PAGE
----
Standing up for Voting Rights Again: DOJ Objects to Texas’ Discriminatory Voter ID Law

March 12th, 2012 Posted in Voting Rights
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By Katie O’Connor, ACLU Voting Rights Project (originally posted at: http://www.aclu.org/blog)

Another victory for voting rights!

The Department of Justice (DOJ) stood up for voting rights again today. In the latest battle in the ongoing war on voting, the DOJ has objected to Texas’ proposed voter ID law, stopping the law before it goes into effect. In its objection letter, DOJ rightfully concluded that the State of Texas was not able to prove that the voter ID law would not have a discriminatory effect on voters in the state.

In fact, we do know the law would have a devastating impact on the right to vote in our country’s second most populous state. To forecast the impact the law would have on its voters, the state provided DOJ with two different sets of data, one from September 2011 and one from January 2012. Both sets make it clear that with this new law in effect, hundreds of thousands of voters would be pushed out of our most fundamental democratic process.

The September data shows that 603,892 (or 4.7 percent) of the state’s nearly 13 million registered voters lack the types of ID required by the proposed law. According to this data, Hispanic voters are nearly 50 percent more likely than white voters to lack the requisite ID.

The January data is even more discouraging, showing that 795,955 (or 6.2 percent) of Texas’ registered voters would be disfranchised by the voter ID law. According to the January data, Hispanic voters are more than twice as likely as white voters to lack the requisite ID.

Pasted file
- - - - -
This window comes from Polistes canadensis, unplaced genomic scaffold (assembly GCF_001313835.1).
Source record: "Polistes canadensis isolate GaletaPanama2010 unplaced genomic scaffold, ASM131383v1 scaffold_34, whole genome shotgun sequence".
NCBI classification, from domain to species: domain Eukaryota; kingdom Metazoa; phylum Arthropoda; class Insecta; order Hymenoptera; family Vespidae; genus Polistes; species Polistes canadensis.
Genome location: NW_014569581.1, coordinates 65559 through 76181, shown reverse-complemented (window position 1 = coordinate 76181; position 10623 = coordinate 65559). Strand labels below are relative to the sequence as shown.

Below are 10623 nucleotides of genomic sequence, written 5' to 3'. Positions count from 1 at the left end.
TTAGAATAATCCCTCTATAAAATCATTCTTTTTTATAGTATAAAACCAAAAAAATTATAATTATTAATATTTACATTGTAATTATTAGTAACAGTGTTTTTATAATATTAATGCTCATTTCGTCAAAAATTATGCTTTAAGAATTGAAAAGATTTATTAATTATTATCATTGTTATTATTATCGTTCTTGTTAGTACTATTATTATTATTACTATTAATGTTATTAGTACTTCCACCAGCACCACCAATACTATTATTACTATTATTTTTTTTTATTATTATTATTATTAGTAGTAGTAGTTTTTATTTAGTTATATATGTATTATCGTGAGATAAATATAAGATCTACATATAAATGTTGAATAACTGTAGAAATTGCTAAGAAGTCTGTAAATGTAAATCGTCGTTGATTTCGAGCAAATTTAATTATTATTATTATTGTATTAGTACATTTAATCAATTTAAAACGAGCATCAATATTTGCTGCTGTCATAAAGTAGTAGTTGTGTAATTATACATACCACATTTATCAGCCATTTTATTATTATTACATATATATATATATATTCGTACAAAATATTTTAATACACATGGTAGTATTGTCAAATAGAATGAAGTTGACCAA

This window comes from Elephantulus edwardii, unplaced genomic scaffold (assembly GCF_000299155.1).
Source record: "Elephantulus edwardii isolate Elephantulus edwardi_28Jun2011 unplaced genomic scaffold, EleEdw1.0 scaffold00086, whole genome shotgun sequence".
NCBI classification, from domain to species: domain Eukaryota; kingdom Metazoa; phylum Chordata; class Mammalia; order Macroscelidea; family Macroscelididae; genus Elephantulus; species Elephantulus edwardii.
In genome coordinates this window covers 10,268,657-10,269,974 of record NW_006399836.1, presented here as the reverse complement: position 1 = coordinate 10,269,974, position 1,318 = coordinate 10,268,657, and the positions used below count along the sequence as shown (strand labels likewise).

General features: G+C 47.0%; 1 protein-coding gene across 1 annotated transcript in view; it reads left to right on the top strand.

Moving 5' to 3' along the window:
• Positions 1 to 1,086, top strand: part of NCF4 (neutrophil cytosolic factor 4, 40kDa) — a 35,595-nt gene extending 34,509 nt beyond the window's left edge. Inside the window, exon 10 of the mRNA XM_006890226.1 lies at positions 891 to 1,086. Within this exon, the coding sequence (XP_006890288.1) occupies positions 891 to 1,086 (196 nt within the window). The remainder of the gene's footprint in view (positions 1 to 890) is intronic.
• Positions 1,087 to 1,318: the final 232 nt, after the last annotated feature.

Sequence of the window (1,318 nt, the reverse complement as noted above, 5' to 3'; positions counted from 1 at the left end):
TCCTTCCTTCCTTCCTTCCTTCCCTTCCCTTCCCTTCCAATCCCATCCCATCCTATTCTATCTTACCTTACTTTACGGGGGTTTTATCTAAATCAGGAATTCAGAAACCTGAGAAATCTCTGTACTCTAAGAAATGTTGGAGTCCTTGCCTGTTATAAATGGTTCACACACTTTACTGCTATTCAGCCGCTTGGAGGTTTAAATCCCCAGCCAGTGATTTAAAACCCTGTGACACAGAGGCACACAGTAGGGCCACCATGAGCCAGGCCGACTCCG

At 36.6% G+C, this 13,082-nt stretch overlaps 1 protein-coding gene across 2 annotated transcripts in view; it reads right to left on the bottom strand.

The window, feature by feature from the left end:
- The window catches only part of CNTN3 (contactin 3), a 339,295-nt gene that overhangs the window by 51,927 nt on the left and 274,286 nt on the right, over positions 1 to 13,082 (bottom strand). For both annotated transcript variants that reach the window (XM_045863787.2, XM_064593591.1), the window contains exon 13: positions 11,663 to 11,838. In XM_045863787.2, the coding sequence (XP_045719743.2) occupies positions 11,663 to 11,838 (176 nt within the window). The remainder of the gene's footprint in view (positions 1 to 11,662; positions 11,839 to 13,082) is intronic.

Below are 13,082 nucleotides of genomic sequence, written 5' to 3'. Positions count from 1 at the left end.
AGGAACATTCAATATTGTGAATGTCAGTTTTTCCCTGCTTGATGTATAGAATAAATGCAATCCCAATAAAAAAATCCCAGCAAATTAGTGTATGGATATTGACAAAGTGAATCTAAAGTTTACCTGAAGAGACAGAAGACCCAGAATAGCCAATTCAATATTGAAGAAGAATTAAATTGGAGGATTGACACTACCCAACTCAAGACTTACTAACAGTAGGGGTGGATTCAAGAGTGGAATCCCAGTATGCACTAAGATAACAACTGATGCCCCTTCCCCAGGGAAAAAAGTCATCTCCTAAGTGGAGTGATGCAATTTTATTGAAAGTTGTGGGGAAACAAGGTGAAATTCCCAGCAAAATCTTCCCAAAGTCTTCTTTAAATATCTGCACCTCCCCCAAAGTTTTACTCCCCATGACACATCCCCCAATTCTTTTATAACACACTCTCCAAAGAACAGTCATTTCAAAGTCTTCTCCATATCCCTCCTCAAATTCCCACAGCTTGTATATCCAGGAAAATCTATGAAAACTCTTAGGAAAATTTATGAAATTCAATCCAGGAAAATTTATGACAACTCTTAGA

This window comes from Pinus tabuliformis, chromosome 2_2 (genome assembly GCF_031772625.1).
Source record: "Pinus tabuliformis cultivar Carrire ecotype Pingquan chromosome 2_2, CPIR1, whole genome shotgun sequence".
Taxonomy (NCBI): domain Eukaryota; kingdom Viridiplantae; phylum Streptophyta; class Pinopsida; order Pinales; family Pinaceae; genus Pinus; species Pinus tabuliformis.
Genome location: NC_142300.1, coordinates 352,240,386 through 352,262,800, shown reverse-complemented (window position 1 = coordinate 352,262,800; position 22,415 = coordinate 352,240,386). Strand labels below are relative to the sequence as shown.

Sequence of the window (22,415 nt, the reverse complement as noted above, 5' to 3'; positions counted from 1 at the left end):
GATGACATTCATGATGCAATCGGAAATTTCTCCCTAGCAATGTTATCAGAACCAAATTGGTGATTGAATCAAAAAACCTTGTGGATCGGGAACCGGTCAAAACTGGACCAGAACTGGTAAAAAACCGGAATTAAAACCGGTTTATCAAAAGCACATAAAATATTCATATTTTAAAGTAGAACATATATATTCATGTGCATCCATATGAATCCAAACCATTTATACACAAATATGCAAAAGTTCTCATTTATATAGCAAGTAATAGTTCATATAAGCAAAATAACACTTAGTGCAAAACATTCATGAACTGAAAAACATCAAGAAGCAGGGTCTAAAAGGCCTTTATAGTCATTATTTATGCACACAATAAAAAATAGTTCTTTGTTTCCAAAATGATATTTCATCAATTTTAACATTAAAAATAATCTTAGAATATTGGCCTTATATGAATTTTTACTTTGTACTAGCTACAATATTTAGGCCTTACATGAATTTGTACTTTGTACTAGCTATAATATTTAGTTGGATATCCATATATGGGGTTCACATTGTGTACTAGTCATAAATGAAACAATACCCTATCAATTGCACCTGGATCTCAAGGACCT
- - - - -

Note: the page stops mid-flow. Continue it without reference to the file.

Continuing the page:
While the state did not explain the difference between the two data sets or offer advice on which was more accurate, it simply doesn’t matter. What’s abundantly clear is that Texas’ proposed voter ID law would disfranchise hundreds of thousands of registered voters without addressing any real problems.

Texas claimed that the law was necessary to ensure election integrity by detecting and deterring voter fraud. But at the outset, DOJ remarked that the state produced no evidence of in-person voter fraud that was not already addressed by existing state and federal laws. The state’s justification for the law, then, is illusory at best and pre-textual at worst.

This is the second time in three months that the Department of Justice has stepped in to block unnecessary and discriminatory voting laws. While we have many battles ahead, the momentum is building on our side. Democracy will prevail, and we will eventually win in this war on voting.

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